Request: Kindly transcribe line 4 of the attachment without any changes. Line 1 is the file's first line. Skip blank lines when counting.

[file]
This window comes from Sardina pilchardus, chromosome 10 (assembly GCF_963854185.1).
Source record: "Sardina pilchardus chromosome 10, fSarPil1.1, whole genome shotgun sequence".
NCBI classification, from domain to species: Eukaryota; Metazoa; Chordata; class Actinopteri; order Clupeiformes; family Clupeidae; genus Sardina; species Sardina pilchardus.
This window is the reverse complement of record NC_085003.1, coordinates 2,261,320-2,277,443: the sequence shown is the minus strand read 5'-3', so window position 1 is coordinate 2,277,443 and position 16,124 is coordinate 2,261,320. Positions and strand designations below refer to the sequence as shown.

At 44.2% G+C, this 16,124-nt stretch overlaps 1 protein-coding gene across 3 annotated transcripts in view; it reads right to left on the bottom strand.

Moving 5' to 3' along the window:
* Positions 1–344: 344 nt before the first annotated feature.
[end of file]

This window is the reverse complement of record NC_085003.1, coordinates 2,261,320-2,277,443: the sequence shown is the minus strand read 5'-3', so window position 1 is coordinate 2,277,443 and position 16,124 is coordinate 2,261,320. Positions and strand designations below refer to the sequence as shown.